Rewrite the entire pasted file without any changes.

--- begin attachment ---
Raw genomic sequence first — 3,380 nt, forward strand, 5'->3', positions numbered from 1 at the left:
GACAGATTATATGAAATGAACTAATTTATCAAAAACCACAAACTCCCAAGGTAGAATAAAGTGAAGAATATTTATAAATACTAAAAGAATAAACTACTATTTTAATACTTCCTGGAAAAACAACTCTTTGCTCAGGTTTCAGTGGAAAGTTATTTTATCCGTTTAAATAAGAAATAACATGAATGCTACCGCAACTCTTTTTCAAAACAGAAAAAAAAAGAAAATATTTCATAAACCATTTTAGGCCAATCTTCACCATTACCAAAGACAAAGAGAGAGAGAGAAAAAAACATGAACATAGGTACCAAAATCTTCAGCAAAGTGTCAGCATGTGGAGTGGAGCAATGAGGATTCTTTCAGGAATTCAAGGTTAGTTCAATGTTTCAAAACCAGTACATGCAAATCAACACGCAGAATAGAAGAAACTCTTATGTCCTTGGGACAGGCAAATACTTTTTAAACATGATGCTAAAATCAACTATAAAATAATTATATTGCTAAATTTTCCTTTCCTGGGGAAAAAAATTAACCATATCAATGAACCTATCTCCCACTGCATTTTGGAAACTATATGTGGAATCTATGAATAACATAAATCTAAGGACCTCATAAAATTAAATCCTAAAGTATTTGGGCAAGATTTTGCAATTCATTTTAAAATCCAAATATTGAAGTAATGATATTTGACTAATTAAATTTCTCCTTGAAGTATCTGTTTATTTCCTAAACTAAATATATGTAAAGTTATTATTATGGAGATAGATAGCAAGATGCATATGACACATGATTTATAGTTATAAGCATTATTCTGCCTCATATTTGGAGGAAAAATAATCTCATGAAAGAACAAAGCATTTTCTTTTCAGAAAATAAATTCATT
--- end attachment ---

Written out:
Raw genomic sequence first — 3,380 nt, forward strand, 5'->3', positions numbered from 1 at the left:
GACAGATTATATGAAATGAACTAATTTATCAAAAACCACAAACTCCCAAGGTAGAATAAAGTGAAGAATATTTATAAATACTAAAAGAATAAACTACTATTTTAATACTTCCTGGAAAAACAACTCTTTGCTCAGGTTTCAGTGGAAAGTTATTTTATCCGTTTAAATAAGAAATAACATGAATGCTACCGCAACTCTTTTTCAAAACAGAAAAAAAAAGAAAATATTTCATAAACCATTTTAGGCCAATCTTCACCATTACCAAAGACAAAGAGAGAGAGAGAAAAAAACATGAACATAGGTACCAAAATCTTCAGCAAAGTGTCAGCATGTGGAGTGGAGCAATGAGGATTCTTTCAGGAATTCAAGGTTAGTTCAATGTTTCAAAACCAGTACATGCAAATCAACACGCAGAATAGAAGAAACTCTTATGTCCTTGGGACAGGCAAATACTTTTTAAACATGATGCTAAAATCAACTATAAAATAATTATATTGCTAAATTTTCCTTTCCTGGGGAAAAAAATTAACCATATCAATGAACCTATCTCCCACTGCATTTTGGAAACTATATGTGGAATCTATGAATAACATAAATCTAAGGACCTCATAAAATTAAATCCTAAAGTATTTGGGCAAGATTTTGCAATTCATTTTAAAATCCAAATATTGAAGTAATGATATTTGACTAATTAAATTTCTCCTTGAAGTATCTGTTTATTTCCTAAACTAAATATATGTAAAGTTATTATTATGGAGATAGATAGCAAGATGCATATGACACATGATTTATAGTTATAAGCATTATTCTGCCTCATATTTGGAGGAAAAATAATCTCATGAAAGAACAAAGCATTTTCTTTTCAGAAAATAAATTCATT